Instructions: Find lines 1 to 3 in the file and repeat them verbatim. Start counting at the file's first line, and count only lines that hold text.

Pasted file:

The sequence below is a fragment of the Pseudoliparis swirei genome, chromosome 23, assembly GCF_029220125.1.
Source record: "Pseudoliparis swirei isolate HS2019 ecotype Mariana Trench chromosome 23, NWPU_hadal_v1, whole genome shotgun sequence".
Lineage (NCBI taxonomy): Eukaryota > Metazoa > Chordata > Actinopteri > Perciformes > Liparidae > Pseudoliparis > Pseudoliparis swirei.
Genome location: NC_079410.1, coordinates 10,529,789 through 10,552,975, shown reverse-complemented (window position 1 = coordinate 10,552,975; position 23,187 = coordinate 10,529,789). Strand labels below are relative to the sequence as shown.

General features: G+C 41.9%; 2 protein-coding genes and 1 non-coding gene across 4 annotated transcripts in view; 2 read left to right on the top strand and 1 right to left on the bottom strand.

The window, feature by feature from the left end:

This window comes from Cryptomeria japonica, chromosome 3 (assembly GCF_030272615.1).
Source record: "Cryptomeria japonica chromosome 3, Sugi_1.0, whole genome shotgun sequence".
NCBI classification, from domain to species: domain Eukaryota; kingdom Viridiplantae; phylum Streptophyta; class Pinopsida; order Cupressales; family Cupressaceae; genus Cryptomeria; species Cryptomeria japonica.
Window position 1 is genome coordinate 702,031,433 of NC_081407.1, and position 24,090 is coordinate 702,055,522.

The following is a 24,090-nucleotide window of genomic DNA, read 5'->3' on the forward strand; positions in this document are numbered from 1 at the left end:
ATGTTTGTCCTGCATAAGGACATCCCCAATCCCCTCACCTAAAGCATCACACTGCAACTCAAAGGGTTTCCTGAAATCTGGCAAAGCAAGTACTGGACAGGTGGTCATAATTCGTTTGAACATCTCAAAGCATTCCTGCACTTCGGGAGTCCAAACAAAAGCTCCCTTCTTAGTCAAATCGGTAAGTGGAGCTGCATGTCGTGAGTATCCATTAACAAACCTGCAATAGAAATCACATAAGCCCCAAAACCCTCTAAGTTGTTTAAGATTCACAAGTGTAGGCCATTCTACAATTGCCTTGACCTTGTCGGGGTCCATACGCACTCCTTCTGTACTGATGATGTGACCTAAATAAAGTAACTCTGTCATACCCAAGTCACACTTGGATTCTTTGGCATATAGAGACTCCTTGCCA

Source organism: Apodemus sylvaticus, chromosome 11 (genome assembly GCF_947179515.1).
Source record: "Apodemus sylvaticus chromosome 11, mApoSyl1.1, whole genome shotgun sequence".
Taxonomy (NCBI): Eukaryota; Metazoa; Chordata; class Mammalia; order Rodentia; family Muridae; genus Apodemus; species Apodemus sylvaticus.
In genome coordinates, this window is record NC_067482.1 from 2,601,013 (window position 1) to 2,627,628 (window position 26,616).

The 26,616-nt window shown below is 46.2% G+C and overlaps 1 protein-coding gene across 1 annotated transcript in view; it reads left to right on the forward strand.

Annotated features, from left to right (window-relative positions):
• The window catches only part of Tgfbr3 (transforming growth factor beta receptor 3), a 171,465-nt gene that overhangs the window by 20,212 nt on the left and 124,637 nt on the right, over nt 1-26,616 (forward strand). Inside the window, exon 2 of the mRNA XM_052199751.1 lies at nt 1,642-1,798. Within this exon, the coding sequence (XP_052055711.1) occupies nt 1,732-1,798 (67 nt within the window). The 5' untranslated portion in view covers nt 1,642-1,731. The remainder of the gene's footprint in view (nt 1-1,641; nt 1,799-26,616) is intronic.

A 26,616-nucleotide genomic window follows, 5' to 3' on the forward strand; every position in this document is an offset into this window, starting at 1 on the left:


The sequence below is a fragment of the Pseudoliparis swirei genome, chromosome 23, assembly GCF_029220125.1.
Source record: "Pseudoliparis swirei isolate HS2019 ecotype Mariana Trench chromosome 23, NWPU_hadal_v1, whole genome shotgun sequence".
Lineage (NCBI taxonomy): Eukaryota > Metazoa > Chordata > Actinopteri > Perciformes > Liparidae > Pseudoliparis > Pseudoliparis swirei.